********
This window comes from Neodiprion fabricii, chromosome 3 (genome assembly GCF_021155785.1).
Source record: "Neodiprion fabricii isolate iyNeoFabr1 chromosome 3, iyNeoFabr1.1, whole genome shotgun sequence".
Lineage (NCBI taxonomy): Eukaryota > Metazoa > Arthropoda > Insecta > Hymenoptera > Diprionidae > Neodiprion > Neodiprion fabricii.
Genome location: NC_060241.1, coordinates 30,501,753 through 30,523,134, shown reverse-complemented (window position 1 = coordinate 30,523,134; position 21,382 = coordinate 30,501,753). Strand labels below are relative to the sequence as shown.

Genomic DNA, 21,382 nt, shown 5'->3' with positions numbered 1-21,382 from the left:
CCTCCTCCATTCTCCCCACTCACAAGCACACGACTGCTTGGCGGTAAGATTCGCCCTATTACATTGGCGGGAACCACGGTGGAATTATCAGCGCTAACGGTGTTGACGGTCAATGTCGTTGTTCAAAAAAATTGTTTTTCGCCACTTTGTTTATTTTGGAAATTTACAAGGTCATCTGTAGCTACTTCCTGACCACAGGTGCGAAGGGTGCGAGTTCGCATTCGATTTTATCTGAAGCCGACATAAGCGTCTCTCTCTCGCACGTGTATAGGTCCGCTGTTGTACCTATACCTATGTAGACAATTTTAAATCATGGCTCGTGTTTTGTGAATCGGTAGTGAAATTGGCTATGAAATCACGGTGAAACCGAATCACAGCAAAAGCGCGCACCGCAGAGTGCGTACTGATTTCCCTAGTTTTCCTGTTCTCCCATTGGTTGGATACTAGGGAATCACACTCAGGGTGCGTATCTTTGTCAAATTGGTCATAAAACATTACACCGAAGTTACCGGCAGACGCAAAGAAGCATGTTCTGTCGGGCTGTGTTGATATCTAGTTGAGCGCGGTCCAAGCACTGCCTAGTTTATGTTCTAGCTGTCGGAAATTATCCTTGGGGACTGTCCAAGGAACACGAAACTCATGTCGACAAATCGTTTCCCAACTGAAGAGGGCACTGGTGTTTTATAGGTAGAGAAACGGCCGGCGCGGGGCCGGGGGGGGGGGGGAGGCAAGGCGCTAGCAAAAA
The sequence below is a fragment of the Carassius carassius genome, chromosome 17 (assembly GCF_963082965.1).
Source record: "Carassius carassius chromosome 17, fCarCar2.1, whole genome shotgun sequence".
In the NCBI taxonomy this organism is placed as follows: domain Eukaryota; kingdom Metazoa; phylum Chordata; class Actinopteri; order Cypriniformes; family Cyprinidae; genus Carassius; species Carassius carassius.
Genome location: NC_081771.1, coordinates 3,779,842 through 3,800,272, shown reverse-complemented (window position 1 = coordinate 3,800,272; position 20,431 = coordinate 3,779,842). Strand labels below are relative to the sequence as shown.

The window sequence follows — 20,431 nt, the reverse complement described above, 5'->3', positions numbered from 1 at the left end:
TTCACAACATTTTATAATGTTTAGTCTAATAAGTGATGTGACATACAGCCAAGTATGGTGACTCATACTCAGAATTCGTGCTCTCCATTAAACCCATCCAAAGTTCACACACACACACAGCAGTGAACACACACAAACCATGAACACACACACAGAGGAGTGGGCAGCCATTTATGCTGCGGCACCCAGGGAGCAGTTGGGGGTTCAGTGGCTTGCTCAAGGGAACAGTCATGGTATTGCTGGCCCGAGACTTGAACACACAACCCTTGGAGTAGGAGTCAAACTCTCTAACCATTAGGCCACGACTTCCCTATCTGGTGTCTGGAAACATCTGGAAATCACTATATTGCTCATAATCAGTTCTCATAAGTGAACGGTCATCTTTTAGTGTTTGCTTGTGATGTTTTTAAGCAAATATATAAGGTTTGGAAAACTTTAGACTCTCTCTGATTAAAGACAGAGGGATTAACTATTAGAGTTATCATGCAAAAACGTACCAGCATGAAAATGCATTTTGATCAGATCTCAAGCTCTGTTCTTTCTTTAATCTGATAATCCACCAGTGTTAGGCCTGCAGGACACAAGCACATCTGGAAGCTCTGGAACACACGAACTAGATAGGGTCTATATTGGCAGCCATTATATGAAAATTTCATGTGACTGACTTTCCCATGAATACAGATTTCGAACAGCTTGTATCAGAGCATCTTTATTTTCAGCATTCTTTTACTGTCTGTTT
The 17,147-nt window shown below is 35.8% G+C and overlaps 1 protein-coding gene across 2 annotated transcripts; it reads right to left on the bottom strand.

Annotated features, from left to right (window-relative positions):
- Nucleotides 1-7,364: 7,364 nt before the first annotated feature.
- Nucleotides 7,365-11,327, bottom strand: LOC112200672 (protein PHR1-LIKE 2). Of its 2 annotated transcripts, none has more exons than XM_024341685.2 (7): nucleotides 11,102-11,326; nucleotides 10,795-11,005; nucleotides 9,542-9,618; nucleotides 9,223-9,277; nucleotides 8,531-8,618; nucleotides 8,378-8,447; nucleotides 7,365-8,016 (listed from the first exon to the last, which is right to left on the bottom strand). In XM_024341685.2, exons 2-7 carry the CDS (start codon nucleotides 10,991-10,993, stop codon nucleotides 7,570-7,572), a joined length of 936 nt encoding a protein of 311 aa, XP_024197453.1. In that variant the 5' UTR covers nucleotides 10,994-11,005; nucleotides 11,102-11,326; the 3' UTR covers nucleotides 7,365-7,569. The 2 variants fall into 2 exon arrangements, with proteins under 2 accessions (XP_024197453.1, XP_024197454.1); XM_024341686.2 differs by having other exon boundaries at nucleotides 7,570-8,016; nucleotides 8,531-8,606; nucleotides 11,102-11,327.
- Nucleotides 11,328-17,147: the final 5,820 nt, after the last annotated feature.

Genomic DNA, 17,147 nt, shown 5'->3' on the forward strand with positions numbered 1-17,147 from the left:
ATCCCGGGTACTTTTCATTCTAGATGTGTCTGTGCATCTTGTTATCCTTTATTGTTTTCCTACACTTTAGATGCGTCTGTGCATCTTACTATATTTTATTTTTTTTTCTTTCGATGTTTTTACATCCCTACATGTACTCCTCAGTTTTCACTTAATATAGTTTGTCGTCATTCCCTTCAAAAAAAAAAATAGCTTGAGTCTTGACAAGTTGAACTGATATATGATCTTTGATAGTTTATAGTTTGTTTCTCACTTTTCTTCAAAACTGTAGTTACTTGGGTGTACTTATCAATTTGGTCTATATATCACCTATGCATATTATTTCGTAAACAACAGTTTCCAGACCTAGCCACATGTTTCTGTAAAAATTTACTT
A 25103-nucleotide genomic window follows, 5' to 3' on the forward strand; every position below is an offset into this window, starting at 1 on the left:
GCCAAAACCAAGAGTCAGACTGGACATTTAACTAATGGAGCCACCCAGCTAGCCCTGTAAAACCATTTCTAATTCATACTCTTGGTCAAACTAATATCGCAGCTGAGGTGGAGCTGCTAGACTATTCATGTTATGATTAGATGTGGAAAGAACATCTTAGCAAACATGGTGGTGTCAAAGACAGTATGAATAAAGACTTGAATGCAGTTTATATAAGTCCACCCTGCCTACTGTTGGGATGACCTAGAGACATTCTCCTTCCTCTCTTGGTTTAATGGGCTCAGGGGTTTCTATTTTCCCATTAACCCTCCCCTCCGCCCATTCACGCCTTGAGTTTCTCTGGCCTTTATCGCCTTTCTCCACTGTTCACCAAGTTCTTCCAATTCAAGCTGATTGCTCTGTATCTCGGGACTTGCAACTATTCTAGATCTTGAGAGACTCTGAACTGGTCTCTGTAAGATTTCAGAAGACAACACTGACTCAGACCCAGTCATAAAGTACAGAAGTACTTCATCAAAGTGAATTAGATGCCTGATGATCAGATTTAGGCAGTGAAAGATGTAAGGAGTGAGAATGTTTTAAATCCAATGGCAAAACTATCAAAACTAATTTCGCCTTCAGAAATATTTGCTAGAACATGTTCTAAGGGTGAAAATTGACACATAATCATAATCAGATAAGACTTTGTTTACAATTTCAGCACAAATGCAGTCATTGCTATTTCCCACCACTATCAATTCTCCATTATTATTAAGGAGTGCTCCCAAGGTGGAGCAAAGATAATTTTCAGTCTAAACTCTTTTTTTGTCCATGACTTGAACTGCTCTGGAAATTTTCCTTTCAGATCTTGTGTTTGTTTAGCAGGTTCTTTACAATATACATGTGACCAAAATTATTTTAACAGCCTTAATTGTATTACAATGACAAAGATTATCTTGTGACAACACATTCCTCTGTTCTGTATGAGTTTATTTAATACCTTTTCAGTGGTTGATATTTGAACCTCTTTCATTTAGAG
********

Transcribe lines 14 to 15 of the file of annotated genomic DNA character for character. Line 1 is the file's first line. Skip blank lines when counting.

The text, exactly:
Annotated features, from left to right (window-relative positions):
- Nucleotides 1-7,364: 7,364 nt before the first annotated feature.